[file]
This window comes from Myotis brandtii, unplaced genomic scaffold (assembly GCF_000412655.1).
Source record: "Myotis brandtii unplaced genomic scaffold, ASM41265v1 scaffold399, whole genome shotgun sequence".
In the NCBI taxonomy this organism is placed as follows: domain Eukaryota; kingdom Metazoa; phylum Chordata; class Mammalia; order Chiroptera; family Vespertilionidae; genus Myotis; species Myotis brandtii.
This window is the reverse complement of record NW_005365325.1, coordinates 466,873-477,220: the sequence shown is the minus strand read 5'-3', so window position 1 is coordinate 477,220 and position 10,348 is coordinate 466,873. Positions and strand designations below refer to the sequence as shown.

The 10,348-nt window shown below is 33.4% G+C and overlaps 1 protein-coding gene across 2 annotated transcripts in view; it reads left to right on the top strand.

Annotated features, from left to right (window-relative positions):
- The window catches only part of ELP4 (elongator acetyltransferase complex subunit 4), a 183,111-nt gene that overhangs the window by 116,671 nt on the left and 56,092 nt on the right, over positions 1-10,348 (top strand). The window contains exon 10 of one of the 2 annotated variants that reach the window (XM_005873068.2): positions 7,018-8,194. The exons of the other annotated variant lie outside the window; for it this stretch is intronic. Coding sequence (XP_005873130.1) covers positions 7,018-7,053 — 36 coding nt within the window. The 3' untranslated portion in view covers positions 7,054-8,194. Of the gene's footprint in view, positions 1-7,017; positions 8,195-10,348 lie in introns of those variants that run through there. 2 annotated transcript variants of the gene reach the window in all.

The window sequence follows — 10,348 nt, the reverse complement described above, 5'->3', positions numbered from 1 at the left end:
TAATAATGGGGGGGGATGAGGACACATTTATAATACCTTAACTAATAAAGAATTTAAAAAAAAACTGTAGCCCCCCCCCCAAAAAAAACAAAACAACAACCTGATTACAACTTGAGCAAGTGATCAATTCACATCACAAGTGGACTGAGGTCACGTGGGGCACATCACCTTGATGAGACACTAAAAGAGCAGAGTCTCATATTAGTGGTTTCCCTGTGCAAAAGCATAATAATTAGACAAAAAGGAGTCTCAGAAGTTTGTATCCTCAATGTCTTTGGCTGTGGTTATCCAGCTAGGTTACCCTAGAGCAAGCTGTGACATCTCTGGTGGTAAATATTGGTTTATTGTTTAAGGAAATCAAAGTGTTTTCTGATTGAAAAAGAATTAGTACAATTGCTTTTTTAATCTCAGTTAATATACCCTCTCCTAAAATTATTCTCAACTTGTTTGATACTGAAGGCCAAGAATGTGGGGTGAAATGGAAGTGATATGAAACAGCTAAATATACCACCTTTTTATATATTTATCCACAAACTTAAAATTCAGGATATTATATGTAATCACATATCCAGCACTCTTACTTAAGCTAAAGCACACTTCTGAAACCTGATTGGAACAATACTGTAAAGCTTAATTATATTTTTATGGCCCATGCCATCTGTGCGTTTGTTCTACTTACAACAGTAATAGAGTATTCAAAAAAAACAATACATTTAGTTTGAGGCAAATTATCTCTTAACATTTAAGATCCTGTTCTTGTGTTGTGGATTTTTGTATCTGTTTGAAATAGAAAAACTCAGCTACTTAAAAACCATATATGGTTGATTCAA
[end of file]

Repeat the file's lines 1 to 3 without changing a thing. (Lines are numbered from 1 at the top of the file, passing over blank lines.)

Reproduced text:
This window comes from Myotis brandtii, unplaced genomic scaffold (assembly GCF_000412655.1).
Source record: "Myotis brandtii unplaced genomic scaffold, ASM41265v1 scaffold399, whole genome shotgun sequence".
In the NCBI taxonomy this organism is placed as follows: domain Eukaryota; kingdom Metazoa; phylum Chordata; class Mammalia; order Chiroptera; family Vespertilionidae; genus Myotis; species Myotis brandtii.